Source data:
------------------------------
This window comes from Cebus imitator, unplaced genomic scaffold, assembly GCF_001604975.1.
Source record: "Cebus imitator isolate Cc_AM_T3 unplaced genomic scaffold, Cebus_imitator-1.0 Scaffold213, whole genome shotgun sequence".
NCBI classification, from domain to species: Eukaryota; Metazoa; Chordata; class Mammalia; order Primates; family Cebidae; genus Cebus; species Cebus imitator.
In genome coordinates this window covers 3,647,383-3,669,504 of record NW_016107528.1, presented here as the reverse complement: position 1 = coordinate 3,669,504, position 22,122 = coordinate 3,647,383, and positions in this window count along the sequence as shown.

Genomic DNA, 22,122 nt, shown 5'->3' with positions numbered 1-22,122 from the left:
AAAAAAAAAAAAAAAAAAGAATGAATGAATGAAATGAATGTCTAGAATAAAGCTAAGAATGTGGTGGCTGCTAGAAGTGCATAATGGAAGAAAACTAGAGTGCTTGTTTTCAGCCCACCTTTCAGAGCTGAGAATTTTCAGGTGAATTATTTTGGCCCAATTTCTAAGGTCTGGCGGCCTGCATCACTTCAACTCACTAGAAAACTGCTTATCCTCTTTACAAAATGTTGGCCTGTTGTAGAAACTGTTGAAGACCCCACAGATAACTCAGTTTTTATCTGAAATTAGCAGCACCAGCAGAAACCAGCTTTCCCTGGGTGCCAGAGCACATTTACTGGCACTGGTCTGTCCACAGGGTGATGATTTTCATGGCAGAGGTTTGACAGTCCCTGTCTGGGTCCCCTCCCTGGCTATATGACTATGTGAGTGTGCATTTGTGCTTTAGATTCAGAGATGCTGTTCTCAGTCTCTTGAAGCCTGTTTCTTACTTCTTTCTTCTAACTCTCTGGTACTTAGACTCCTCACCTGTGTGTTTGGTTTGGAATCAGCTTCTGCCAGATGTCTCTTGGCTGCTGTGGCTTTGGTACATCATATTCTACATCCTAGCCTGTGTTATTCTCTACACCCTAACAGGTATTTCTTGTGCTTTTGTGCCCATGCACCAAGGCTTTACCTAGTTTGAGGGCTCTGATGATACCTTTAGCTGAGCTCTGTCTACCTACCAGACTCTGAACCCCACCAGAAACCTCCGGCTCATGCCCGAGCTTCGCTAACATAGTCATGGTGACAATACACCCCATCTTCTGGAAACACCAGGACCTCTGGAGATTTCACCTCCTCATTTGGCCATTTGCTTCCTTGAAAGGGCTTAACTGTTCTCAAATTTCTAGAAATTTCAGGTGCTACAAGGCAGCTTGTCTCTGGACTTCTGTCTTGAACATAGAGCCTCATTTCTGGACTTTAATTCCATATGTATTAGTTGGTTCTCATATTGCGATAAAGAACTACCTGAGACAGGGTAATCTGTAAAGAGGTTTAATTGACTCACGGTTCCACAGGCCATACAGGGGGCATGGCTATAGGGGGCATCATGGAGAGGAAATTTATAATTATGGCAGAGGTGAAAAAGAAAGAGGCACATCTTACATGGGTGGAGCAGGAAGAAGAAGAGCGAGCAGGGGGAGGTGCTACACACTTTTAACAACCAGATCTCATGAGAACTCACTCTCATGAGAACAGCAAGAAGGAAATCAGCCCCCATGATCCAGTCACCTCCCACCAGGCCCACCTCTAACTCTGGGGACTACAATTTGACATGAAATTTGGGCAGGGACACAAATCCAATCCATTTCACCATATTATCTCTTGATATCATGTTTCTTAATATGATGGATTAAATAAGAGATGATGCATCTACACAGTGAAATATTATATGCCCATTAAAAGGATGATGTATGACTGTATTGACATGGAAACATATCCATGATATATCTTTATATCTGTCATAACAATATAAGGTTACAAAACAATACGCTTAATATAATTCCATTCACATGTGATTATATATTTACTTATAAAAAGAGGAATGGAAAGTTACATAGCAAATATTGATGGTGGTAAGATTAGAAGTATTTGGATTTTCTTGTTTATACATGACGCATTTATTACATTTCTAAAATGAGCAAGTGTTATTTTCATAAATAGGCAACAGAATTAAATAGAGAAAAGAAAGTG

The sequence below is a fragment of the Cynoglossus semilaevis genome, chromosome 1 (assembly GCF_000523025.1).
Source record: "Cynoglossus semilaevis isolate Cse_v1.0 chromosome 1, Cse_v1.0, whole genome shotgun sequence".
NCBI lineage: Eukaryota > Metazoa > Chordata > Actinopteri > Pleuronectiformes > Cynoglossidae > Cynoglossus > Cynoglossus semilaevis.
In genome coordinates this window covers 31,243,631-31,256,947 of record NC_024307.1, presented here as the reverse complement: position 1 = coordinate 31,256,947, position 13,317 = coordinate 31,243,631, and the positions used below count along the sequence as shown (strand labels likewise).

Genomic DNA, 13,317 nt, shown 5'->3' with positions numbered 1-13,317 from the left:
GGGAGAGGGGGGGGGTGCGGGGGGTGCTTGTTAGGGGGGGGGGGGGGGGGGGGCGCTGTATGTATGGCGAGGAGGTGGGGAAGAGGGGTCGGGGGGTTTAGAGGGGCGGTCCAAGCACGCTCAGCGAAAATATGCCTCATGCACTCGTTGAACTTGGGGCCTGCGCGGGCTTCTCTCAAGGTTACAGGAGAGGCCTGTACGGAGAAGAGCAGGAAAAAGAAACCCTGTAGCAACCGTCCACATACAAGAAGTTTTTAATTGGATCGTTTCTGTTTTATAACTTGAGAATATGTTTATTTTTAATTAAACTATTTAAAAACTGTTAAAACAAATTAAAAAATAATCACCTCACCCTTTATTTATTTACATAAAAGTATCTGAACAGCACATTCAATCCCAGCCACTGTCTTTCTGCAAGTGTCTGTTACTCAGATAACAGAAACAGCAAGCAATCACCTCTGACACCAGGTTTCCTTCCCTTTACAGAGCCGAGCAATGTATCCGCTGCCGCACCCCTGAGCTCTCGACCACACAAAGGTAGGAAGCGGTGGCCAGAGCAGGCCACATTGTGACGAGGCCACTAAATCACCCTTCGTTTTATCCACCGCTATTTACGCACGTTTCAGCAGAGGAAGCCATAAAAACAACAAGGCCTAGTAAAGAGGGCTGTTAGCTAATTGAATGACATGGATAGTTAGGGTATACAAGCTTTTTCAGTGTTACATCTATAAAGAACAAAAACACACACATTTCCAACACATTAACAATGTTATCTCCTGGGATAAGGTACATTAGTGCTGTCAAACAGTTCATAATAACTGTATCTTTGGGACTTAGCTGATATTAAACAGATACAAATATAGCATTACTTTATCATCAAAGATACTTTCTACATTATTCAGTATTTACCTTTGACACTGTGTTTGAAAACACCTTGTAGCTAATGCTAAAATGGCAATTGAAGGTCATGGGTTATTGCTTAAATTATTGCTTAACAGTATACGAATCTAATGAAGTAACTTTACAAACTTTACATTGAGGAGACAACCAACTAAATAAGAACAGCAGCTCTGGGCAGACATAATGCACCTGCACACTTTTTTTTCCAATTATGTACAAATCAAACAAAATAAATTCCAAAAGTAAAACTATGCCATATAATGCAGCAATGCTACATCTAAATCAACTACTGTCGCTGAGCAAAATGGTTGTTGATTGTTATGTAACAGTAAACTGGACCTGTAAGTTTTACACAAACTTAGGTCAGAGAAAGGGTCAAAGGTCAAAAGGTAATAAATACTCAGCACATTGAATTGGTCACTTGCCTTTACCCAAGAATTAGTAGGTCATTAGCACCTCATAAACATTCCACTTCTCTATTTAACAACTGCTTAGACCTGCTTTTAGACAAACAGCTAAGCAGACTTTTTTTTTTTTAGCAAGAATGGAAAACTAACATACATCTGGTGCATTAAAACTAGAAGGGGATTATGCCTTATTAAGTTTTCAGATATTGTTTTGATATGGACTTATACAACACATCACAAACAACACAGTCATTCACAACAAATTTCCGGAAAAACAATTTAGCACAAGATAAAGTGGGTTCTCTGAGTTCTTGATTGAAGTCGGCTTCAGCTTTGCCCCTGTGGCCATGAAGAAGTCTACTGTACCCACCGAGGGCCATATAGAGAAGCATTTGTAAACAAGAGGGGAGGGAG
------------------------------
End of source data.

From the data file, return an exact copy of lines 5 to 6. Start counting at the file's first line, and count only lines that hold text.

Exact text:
Genomic DNA, 22,122 nt, shown 5'->3' with positions numbered 1-22,122 from the left:
AAAAAAAAAAAAAAAAAAGAATGAATGAATGAAATGAATGTCTAGAATAAAGCTAAGAATGTGGTGGCTGCTAGAAGTGCATAATGGAAGAAAACTAGAGTGCTTGTTTTCAGCCCACCTTTCAGAGCTGAGAATTTTCAGGTGAATTATTTTGGCCCAATTTCTAAGGTCTGGCGGCCTGCATCACTTCAACTCACTAGAAAACTGCTTATCCTCTTTACAAAATGTTGGCCTGTTGTAGAAACTGTTGAAGACCCCACAGATAACTCAGTTTTTATCTGAAATTAGCAGCACCAGCAGAAACCAGCTTTCCCTGGGTGCCAGAGCACATTTACTGGCACTGGTCTGTCCACAGGGTGATGATTTTCATGGCAGAGGTTTGACAGTCCCTGTCTGGGTCCCCTCCCTGGCTATATGACTATGTGAGTGTGCATTTGTGCTTTAGATTCAGAGATGCTGTTCTCAGTCTCTTGAAGCCTGTTTCTTACTTCTTTCTTCTAACTCTCTGGTACTTAGACTCCTCACCTGTGTGTTTGGTTTGGAATCAGCTTCTGCCAGATGTCTCTTGGCTGCTGTGGCTTTGGTACATCATATTCTACATCCTAGCCTGTGTTATTCTCTACACCCTAACAGGTATTTCTTGTGCTTTTGTGCCCATGCACCAAGGCTTTACCTAGTTTGAGGGCTCTGATGATACCTTTAGCTGAGCTCTGTCTACCTACCAGACTCTGAACCCCACCAGAAACCTCCGGCTCATGCCCGAGCTTCGCTAACATAGTCATGGTGACAATACACCCCATCTTCTGGAAACACCAGGACCTCTGGAGATTTCACCTCCTCATTTGGCCATTTGCTTCCTTGAAAGGGCTTAACTGTTCTCAAATTTCTAGAAATTTCAGGTGCTACAAGGCAGCTTGTCTCTGGACTTCTGTCTTGAACATAGAGCCTCATTTCTGGACTTTAATTCCATATGTATTAGTTGGTTCTCATATTGCGATAAAGAACTACCTGAGACAGGGTAATCTGTAAAGAGGTTTAATTGACTCACGGTTCCACAGGCCATACAGGGGGCATGGCTATAGGGGGCATCATGGAGAGGAAATTTATAATTATGGCAGAGGTGAAAAAGAAAGAGGCACATCTTACATGGGTGGAGCAGGAAGAAGAAGAGCGAGCAGGGGGAGGTGCTACACACTTTTAACAACCAGATCTCATGAGAACTCACTCTCATGAGAACAGCAAGAAGGAAATCAGCCCCCATGATCCAGTCACCTCCCACCAGGCCCACCTCTAACTCTGGGGACTACAATTTGACATGAAATTTGGGCAGGGACACAAATCCAATCCATTTCACCATATTATCTCTTGATATCATGTTTCTTAATATGATGGATTAAATAAGAGATGATGCATCTACACAGTGAAATATTATATGCCCATTAAAAGGATGATGTATGACTGTATTGACATGGAAACATATCCATGATATATCTTTATATCTGTCATAACAATATAAGGTTACAAAACAATACGCTTAATATAATTCCATTCACATGTGATTATATATTTACTTATAAAAAGAGGAATGGAAAGTTACATAGCAAATATTGATGGTGGTAAGATTAGAAGTATTTGGATTTTCTTGTTTATACATGACGCATTTATTACATTTCTAAAATGAGCAAGTGTTATTTTCATAAATAGGCAACAGAATTAAATAGAGAAAAGAAAGTG